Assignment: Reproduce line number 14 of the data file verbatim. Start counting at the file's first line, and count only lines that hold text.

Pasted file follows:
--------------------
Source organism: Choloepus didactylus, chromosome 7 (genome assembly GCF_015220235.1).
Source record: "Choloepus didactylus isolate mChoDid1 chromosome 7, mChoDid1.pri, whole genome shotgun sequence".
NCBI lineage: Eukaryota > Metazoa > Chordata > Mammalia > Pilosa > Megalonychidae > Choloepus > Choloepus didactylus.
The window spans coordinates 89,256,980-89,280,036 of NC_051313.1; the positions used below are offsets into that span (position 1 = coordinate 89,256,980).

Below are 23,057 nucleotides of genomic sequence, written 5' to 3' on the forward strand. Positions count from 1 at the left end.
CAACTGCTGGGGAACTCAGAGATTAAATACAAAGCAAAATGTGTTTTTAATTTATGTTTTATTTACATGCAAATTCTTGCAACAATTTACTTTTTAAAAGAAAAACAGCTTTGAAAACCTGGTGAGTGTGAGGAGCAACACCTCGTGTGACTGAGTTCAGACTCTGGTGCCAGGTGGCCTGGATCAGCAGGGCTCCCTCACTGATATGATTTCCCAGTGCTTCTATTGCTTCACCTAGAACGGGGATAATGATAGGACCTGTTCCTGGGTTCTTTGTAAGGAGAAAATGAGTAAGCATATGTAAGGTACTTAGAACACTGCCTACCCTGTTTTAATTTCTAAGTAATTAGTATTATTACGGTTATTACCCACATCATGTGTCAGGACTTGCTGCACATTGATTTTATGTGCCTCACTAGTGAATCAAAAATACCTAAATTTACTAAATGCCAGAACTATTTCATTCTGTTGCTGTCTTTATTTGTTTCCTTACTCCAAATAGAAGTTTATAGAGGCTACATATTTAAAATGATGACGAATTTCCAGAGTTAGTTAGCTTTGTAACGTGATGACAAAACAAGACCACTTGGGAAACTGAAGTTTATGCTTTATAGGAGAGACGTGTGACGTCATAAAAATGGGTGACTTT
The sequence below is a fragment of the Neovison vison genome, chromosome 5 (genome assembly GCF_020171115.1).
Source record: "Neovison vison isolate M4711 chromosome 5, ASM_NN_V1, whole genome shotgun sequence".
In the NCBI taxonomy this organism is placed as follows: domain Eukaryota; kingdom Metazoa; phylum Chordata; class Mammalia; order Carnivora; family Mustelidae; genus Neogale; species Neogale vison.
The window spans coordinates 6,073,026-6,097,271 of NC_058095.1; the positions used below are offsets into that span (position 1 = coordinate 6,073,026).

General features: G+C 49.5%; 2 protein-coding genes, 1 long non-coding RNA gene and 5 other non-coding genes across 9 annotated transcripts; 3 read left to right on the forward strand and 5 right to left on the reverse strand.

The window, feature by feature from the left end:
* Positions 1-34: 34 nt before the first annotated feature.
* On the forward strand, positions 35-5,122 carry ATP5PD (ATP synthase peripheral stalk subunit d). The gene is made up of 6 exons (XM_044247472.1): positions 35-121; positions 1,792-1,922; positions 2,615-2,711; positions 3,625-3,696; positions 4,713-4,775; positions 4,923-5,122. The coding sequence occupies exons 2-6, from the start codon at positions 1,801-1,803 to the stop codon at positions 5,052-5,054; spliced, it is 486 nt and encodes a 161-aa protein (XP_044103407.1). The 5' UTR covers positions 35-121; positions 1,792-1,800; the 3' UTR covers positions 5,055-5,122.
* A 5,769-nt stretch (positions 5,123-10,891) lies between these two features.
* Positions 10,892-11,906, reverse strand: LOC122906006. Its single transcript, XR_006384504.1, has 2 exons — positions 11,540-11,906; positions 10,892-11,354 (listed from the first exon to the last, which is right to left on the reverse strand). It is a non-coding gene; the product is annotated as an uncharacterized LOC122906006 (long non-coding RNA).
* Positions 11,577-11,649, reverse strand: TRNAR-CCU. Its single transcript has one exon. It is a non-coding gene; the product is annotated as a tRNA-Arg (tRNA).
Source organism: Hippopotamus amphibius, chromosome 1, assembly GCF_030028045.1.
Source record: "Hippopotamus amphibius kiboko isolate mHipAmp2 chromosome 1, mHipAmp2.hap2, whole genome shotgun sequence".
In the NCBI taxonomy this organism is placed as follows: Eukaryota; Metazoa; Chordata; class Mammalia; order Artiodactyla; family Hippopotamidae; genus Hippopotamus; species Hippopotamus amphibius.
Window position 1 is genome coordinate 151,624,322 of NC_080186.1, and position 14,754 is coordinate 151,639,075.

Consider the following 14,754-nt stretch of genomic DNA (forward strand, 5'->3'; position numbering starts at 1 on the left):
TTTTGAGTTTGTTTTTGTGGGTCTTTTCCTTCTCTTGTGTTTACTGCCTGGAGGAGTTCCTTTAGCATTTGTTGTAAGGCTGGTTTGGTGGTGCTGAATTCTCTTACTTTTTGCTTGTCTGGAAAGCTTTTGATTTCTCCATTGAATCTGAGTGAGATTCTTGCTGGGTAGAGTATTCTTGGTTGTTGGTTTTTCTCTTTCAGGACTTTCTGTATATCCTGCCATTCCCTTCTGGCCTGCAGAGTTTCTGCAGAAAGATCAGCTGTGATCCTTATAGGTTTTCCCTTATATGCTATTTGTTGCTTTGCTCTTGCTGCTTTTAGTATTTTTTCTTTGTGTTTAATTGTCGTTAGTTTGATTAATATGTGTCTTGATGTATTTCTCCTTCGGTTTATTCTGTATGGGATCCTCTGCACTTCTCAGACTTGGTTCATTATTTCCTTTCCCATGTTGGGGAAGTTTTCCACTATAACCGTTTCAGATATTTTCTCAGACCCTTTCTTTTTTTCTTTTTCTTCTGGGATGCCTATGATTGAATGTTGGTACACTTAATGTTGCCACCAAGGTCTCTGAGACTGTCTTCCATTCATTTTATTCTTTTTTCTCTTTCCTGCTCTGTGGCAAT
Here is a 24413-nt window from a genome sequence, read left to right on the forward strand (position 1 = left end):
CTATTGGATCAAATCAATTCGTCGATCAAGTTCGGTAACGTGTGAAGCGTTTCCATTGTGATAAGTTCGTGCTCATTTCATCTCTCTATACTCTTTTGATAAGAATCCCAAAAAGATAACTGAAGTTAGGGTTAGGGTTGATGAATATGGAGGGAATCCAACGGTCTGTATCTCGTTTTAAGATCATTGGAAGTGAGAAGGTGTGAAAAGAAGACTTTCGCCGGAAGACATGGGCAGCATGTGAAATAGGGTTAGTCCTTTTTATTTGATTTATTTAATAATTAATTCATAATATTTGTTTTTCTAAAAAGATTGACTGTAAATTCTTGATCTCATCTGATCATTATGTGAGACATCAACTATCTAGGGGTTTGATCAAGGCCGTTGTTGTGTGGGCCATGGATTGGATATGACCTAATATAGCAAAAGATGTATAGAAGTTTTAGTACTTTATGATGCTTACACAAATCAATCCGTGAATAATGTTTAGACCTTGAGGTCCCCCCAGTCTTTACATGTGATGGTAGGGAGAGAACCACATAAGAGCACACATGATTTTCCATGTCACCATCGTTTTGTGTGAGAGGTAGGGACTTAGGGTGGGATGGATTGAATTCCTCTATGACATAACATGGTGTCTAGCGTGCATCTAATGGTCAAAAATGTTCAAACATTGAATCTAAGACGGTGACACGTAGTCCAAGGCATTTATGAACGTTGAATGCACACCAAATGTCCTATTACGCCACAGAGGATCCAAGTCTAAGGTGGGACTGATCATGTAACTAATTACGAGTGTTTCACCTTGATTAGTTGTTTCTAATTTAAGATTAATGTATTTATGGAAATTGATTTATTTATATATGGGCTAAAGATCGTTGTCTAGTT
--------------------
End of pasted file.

* On the forward strand, positions 35-5,122 carry ATP5PD (ATP synthase peripheral stalk subunit d). The gene is made up of 6 exons (XM_044247472.1): positions 35-121; positions 1,792-1,922; positions 2,615-2,711; positions 3,625-3,696; positions 4,713-4,775; positions 4,923-5,122. The coding sequence occupies exons 2-6, from the start codon at positions 1,801-1,803 to the stop codon at positions 5,052-5,054; spliced, it is 486 nt and encodes a 161-aa protein (XP_044103407.1). The 5' UTR covers positions 35-121; positions 1,792-1,800; the 3' UTR covers positions 5,055-5,122.